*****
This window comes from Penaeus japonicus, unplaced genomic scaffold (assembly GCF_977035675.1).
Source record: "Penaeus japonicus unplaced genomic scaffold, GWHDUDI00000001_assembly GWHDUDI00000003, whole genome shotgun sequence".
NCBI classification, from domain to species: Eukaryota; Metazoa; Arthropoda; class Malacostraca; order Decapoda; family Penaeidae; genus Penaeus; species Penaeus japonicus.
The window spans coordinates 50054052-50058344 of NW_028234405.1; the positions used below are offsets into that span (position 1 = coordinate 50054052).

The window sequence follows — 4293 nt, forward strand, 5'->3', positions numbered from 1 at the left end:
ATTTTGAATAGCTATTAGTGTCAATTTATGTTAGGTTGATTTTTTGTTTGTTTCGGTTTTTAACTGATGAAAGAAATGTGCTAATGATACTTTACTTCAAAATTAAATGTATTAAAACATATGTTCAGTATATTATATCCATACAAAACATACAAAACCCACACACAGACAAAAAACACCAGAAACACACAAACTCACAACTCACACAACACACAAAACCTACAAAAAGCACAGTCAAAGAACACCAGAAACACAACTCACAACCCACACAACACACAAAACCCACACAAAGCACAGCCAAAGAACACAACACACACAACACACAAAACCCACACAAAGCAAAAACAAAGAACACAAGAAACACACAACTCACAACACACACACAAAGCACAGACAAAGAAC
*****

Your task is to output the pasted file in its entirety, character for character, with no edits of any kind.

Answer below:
This window comes from Penaeus japonicus, unplaced genomic scaffold (assembly GCF_977035675.1).
Source record: "Penaeus japonicus unplaced genomic scaffold, GWHDUDI00000001_assembly GWHDUDI00000003, whole genome shotgun sequence".
NCBI classification, from domain to species: Eukaryota; Metazoa; Arthropoda; class Malacostraca; order Decapoda; family Penaeidae; genus Penaeus; species Penaeus japonicus.
The window spans coordinates 50054052-50058344 of NW_028234405.1; the positions used below are offsets into that span (position 1 = coordinate 50054052).

The window sequence follows — 4293 nt, forward strand, 5'->3', positions numbered from 1 at the left end:
ATTTTGAATAGCTATTAGTGTCAATTTATGTTAGGTTGATTTTTTGTTTGTTTCGGTTTTTAACTGATGAAAGAAATGTGCTAATGATACTTTACTTCAAAATTAAATGTATTAAAACATATGTTCAGTATATTATATCCATACAAAACATACAAAACCCACACACAGACAAAAAACACCAGAAACACACAAACTCACAACTCACACAACACACAAAACCTACAAAAAGCACAGTCAAAGAACACCAGAAACACAACTCACAACCCACACAACACACAAAACCCACACAAAGCACAGCCAAAGAACACAACACACACAACACACAAAACCCACACAAAGCAAAAACAAAGAACACAAGAAACACACAACTCACAACACACACACAAAGCACAGACAAAGAAC